“Gathering a group of investors who would buy some shares and then speaking to the stock exchanges” might set the stage for the listing, TUI Chief Financial Officer Horst Baier said in an interview today in Hanover, Germany, where TUI is based.
Divesting the stake in Germany’s biggest container line is among the projects Chief Executive Officer Friedrich Joussen still has to tackle as TUI seeks to lift operating profit to 1 billion euros ($1.4 billion) by fiscal 2015. The company has eliminated half of the staff at its headquarters, sold the corporate jet and started cutting costs at the unprofitable cruise unit and subsidiaries in France and Russia.
Earnings will rise as much as 12 percent this year after climbing 2.2 percent to 761.9 million euros in fiscal 2013, TUI said today. The company swung to a profit in the year ended Sept. 30, while analyst had predicted a loss.
TUI yesterday announced a surprise dividend of 15 euro cents a share, the first cash payout in seven years. The stock rose as much as 4.8 percent today to the highest intraday price in five years.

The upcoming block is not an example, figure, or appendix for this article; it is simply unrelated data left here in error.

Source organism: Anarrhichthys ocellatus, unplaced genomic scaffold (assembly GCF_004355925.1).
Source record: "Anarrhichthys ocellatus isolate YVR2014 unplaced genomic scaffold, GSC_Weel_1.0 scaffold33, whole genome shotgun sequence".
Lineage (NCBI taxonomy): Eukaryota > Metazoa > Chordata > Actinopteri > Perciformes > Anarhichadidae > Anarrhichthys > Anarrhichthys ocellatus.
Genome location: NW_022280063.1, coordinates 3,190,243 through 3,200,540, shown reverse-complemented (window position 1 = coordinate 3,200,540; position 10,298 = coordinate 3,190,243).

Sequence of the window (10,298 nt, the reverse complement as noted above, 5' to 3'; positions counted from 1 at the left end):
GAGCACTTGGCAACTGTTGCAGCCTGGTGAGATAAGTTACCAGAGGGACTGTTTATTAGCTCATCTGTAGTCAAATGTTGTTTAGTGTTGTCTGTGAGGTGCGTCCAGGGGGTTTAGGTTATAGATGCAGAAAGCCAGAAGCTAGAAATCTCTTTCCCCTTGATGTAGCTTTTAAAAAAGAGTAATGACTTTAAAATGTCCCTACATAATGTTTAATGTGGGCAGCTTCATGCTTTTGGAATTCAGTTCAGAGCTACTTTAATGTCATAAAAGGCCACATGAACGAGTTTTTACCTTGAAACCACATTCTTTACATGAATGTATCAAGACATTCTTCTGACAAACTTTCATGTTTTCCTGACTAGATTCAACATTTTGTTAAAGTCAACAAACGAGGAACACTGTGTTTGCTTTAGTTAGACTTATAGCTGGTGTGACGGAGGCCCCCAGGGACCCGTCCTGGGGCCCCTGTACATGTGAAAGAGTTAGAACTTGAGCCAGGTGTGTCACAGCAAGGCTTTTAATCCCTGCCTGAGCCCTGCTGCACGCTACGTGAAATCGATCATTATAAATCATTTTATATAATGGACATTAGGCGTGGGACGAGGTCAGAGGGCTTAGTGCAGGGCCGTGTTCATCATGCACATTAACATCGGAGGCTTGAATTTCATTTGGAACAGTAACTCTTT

Hapag-Lloyd said on Dec. 5 it’s discussing a possible merger with Cia. Sud Americana de Vapores SA, Latin America’s biggest container shipping line, as the companies struggle to overcome a global trade slump that has left their industry in crisis. Baier said there was an industrial logic for the possible combination of the two companies, and he wasn’t worried that merger discussions would put off preparations for a listing.
Baier said no initial public offering will happen through the first quarter of 2014, and no banks had been mandated to help with such a transaction yet. While Germany’s benchmark index DAX has reached records this month, the rally isn’t pressuring TUI to find a quick solution, he said.
Combining Hapag-Lloyd with CSAV would create the world’s fourth biggest container liner in terms of capacity, and the discussions come after talks to merge with local competitor Hamburg Sued failed in March. Hapag-Lloyd owners include insurer Signal Iduna Group, billionaire Klaus-Michael Kuehne, HSH Nordbank AG and the city of Hamburg.
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